Skip to main content

D-Day 2014

Seventy years ago, tens of thousands of men stood in ships and crashed ashore on the Normandy Peninsula in France. At the time it wasn’t really France. It was part of the conquered territory of Nazi Germany. The plan was simple: boat over from England and take Europe back from the Nazis. Do so well enough that the Russians would not take all of Germany and most of France and turn it Communist.

Simple, right? Except that the English Channel had been an effective barrier against invasion in either direction for nearly 1,000 years. Even English invasions of France had gone into neutral or friendly ports, rather than being opposed landings. The last time, that I can find, any large force crossed the Channel successfully was when William the Conqueror did so in 1066. And keep in mind that he faced an England that had just exhaustingly repelled the Vikings for the last time, so they were worn out, and far out of position. (Just—as in the same year!)

Tackling the invasion of Hitler’s Europe was not a simple task, then, after all. The weight of history was against it. The weight of logic was against it.

Only the weight of heroism bred of necessity was for it.

Seventy years ago we saw the strength of audacity and necessity applied against evil. It should remind us of a few things.

First, that liberty is not guaranteed unless there are those who guarantee it with their lives.

Second, that liberty lost costs a great deal to regain.

Third, that we are heirs to a strong heritage, passed on from many generations before. Yes, those generations also made mistakes, but a world dominated by Hitler and Nazis never ends segregation. It never corrects Civil Rights issues.

So before we condemn the prior generations for the blindspots they had, let us remember the things they saw clearly. They saw:

Underwater obstacles. A large seawall. Pointe du Hoc. Machine guns, anti-aircraft guns, scattered landings, tidal drifts…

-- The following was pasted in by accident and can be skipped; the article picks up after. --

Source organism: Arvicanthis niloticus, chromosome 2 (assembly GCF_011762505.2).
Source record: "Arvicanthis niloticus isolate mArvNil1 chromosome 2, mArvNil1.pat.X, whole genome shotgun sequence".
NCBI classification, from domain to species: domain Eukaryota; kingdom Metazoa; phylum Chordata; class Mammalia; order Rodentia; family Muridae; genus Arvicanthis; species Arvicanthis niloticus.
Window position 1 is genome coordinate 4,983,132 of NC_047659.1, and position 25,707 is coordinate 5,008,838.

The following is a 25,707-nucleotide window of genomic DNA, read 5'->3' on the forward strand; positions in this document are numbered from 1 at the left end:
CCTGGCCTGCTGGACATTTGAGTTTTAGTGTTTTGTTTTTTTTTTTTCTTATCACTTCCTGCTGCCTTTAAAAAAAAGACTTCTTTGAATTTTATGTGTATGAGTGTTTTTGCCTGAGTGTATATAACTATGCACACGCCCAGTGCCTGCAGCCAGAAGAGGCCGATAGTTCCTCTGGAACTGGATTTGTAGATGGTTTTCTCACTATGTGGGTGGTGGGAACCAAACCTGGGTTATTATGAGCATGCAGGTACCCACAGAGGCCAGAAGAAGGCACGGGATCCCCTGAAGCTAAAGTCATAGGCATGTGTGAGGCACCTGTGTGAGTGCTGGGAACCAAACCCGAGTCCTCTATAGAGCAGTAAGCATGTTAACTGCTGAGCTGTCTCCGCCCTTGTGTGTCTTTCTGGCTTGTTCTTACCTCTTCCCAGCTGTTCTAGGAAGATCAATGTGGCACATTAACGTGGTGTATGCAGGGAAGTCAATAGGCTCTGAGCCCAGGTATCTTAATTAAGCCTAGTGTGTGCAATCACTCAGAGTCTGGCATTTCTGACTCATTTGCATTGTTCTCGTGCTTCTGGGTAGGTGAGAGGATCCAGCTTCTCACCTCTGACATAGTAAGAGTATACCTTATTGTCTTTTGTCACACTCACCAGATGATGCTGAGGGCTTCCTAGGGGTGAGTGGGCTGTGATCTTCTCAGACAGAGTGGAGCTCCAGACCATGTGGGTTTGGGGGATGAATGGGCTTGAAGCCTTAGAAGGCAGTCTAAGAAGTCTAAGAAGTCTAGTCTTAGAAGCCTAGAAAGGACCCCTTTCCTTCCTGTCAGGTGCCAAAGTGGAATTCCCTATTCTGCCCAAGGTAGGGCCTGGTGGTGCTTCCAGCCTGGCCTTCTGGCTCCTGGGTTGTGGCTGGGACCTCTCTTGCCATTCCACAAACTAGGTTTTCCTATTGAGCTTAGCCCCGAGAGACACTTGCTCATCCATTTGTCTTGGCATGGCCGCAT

And they saw the way forward into it. Not around it, not away from it. But straight into it.

May I have the courage to go straight ahead when the need requires it.

Comments

Popular posts from this blog

Book Review: The Heart Mender by @andyandrews (Andy Andrews)

The Heart Mender: A Story of Second ChancesEver read a book that you just kind of wish is true?  That's my take on The Heart Mender by Andy Andrews.  It's a charming story of love and forgiveness, and it's woven into the historical setting of World War II America.  For the narrative alone, the book is worth the read, but the message it contains is well worth absorbing as well.However, let's drop back a minute.  This book was originally published under the title Island of Saints.  I read Island of Saints and enjoyed it greatly.  Now, Andrews has released it under a new title, with a few minor changes.  All of this is explained in the Author's Note at the beginning, but should be noted for purchaser's sake.  If you read Island of Saints, you're rereading when you read The Heart Mender.  Now, go ahead and reread it.  It will not hurt you one bit.Overall, the story is well-paced.  There are points where I'd like more detail, both in the history and the geog…

Abraham Lincoln Quoted by Jesus! Mark 3

Mark records a curious event in his third chapter (link). If you look at Mark 3:25, you'll see that Jesus quotes the sixteenth President of the United States, Abraham Lincoln. After all, one of the highlights of the Lincoln years is his famous speech regarding slavery in the United States where he used the phrase that "a house divided against itself cannot stand." This speech was given in 1858 when he accepted the nomination to run against Stephen A. Douglas for Senate, but is still remembered as the defining speech regarding slaveholding in the United States. I recall being taught in school how brilliant and groundbreaking the speech was, how Lincoln had used such wise words to convey his thought. Yet the idea was not original to Lincoln. Rather, it was embedded in Lincoln from his time reading the Bible. Now, I have read varying reports about Lincoln's personal religious beliefs: some place him as a nearly completely committed Christian while others have him somewh…

Book: Vindicating the Vixens

Well, if Vindicating the Vixens doesn’t catch your attention as a book title, I’m not sure what would. This volume, edited by Sandra L. Glahn (PhD), provides a look at some of the women of the Bible who are “Sexualized, Vilified, and Marginalized.” As is frequently the case, I was sent a copy of this book in exchange for my review.Let’s take this a stage at a time. First stage: book setup. This is primarily an academic Biblical Studies book. Be prepared to see discussions of Greek and Hebrew words, as appropriate. You’ll also need a handle on the general flow of Biblical narrative, a willingness to look around at history, and the other tools of someone who is truly studying the text. This is no one-day read. It’s a serious study of women in the Bible, specifically those who either faced sexual violence or who have been considered sexually ‘wrong’ across years of study.A quick note: this book is timely, not opportunistic. The length of time to plan, assign, develop, and publish a multi…